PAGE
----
By Delia DeMello
Is Social Security a topic in your conversations these days? Are you familiar with the lingo used to describe Social Security benefits, or does it sound like a new vocabulary to you?
Social Security employees strive to explain benefits using easy-to-understand, plain language. But if a technical term or acronym (an abbreviation of the first letters of words in a phrase) that you don’t know slips into the conversation or appears in written material, you can easily find the meaning in our online glossary at www.socialsecurity.gov/agency/glossary.
Social Security acronyms function as verbal shorthand in our financial planning conversations. If you’re nearing retirement, you may want to know what PIA (primary insurance amount), FRA (full retirement age), and DRCs (delayed retirement credits) mean. These terms involve your benefit amount based on when you decide to take it.
If you take your retirement benefit at FRA, you’ll receive the full PIA (amount payable for a retired worker who starts benefits at full retirement age). So, FRA is an age and PIA is an amount.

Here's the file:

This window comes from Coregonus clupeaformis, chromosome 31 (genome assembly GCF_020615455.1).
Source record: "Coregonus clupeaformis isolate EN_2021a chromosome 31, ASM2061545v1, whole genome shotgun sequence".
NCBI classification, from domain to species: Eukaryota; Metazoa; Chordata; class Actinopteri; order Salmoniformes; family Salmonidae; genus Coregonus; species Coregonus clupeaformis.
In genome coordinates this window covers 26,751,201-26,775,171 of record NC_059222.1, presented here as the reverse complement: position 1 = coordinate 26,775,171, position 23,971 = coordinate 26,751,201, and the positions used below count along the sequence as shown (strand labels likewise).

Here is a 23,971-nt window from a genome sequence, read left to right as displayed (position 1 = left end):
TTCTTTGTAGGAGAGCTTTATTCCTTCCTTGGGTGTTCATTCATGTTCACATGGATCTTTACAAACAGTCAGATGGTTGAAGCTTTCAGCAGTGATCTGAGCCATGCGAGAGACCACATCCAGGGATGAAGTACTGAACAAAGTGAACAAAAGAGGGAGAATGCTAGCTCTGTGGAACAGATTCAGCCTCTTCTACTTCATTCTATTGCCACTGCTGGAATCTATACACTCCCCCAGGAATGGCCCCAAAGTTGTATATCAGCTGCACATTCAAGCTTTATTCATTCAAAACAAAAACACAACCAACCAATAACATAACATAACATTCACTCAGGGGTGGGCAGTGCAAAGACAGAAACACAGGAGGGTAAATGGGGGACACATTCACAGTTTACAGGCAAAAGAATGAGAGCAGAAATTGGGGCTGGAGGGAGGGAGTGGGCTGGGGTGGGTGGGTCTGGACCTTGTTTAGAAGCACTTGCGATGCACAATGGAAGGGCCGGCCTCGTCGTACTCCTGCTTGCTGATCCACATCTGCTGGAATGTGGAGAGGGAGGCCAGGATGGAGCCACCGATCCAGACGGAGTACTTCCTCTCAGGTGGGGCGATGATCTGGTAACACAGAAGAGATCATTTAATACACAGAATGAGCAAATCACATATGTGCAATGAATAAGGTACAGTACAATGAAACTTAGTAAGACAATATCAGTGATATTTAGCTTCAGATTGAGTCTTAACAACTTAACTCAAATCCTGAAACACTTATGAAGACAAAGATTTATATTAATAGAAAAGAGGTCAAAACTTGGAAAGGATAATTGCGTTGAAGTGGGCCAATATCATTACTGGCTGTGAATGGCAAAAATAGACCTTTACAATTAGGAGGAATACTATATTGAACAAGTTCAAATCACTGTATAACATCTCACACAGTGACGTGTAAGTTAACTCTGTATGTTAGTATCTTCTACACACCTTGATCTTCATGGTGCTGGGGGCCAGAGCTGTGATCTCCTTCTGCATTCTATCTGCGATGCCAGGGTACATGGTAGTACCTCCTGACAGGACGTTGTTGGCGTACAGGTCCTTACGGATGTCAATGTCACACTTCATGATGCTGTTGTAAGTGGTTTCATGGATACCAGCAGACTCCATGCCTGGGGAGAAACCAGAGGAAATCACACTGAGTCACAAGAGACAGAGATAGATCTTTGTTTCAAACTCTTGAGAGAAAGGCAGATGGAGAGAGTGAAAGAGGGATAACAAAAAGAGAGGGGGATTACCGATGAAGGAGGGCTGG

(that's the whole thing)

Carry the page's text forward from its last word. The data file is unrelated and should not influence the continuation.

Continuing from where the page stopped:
What about DRCs? Delayed retirement credits are the incremental increases added to the PIA if you delay taking retirement benefits beyond your full retirement age. If you wait to begin benefits beyond FRA — say, at age 68 or even 70 — your benefit increases.
Once you receive benefits, you get a COLA most years. But don’t expect a refreshing drink — a COLA is a Cost of Living Adjustment, and that will usually mean a little extra money in your monthly payment.
Knowing some of these terms can help you fine-tune your conversations about Social Security. If one of those unknown terms or acronyms does come up in conversation, you can be the one to supply the definition using our online glossary. Sometimes learning the lingo can deepen your understanding of how Social Security works for you. Discover more at www.socialsecurity.gov.
About the Author
Delia DeMello, metropolitan public affairs specialist, has been with the Social Security Administration since 1986. For information, call 800-772-1213 or visit http://www.socialsecurity.gov.